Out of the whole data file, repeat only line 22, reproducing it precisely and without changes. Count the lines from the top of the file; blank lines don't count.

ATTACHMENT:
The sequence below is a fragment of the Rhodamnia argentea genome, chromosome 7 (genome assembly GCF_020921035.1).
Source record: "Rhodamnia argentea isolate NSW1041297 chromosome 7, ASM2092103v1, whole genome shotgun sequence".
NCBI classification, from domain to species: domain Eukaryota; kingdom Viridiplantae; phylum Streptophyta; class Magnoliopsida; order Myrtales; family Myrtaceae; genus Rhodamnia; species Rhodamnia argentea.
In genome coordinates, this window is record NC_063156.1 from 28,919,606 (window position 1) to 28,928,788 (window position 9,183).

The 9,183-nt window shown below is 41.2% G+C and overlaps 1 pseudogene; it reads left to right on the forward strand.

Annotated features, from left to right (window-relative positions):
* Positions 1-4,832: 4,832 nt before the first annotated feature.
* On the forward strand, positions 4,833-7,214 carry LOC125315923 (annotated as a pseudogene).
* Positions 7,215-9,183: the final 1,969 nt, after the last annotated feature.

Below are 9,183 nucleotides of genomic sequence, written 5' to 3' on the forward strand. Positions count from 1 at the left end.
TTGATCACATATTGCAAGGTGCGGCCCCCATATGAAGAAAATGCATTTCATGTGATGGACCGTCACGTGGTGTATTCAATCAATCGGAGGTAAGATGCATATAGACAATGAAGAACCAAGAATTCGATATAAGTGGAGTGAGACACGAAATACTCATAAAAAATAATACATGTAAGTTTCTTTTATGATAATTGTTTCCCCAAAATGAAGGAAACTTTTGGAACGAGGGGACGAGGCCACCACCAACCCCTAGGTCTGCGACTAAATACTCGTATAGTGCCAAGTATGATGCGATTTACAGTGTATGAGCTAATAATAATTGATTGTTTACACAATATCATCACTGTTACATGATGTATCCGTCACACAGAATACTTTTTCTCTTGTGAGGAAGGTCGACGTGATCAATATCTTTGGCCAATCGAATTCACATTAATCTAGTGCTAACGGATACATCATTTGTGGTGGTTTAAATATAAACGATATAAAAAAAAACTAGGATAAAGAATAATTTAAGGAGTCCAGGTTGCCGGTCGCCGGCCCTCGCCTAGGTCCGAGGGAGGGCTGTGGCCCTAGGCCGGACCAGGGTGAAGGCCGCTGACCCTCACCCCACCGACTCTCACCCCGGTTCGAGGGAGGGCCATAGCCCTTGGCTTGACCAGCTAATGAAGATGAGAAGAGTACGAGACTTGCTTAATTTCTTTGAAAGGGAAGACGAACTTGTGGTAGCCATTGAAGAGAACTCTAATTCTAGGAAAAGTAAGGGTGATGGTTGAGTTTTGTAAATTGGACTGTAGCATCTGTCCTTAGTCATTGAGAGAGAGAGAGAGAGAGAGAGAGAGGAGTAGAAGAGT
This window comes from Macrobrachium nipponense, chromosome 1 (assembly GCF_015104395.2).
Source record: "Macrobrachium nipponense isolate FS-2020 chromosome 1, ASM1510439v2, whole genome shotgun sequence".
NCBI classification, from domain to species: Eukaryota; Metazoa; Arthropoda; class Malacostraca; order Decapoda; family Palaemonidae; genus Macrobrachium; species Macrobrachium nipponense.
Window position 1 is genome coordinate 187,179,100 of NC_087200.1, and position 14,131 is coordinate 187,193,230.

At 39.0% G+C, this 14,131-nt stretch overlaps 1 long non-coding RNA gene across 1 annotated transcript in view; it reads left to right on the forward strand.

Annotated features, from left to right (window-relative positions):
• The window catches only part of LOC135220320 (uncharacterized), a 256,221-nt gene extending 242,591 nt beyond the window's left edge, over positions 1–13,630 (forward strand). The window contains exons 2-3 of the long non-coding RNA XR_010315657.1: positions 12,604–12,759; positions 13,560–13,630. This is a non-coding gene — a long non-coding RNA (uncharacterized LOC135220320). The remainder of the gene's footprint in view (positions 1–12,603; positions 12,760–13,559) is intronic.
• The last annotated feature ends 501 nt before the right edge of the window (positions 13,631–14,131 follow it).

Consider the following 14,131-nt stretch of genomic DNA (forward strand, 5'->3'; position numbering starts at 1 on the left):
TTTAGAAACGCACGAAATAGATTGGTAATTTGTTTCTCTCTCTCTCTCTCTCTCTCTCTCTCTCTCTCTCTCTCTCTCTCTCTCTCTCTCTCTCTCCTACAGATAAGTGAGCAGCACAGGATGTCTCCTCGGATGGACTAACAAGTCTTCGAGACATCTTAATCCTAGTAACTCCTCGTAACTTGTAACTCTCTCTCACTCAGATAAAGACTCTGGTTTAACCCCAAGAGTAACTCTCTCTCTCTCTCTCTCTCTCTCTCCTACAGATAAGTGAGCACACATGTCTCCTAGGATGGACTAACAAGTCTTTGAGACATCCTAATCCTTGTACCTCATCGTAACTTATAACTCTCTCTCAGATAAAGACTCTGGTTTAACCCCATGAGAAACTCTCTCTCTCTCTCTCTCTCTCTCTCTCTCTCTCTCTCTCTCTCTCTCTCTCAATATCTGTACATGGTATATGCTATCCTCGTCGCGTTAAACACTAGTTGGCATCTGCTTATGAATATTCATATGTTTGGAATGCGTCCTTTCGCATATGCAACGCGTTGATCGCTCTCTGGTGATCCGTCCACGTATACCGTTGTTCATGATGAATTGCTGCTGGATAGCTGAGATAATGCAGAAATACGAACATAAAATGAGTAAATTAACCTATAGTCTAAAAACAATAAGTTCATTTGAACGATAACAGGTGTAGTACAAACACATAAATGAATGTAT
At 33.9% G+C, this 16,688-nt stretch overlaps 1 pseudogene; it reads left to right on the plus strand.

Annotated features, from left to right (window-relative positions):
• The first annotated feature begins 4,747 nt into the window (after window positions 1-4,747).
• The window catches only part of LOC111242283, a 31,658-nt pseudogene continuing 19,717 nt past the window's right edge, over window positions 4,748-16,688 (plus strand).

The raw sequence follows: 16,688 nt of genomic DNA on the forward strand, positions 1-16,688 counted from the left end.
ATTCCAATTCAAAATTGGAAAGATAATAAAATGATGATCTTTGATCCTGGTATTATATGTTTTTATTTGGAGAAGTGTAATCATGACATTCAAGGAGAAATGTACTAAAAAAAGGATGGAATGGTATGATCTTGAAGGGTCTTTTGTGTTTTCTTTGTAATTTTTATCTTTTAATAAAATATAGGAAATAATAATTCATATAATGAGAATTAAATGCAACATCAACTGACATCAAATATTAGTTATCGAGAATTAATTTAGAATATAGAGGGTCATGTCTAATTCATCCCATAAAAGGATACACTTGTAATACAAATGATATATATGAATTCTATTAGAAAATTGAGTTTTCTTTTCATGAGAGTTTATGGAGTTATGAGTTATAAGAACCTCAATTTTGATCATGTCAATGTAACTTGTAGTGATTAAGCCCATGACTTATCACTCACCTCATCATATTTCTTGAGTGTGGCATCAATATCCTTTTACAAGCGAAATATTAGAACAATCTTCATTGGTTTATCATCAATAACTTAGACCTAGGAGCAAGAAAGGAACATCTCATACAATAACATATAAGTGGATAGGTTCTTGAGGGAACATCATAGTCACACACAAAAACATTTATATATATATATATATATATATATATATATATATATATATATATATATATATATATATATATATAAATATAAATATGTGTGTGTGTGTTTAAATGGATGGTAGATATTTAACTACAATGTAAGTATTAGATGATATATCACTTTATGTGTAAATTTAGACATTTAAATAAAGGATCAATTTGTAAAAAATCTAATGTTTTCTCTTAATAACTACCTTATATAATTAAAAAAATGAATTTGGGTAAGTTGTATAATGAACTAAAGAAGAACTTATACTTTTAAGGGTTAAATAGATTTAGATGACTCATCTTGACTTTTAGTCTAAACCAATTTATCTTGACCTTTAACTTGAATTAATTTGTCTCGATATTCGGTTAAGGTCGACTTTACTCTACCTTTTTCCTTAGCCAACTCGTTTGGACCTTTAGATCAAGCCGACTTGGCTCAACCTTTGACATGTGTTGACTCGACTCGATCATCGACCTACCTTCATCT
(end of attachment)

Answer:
At 33.9% G+C, this 16,688-nt stretch overlaps 1 pseudogene; it reads left to right on the plus strand.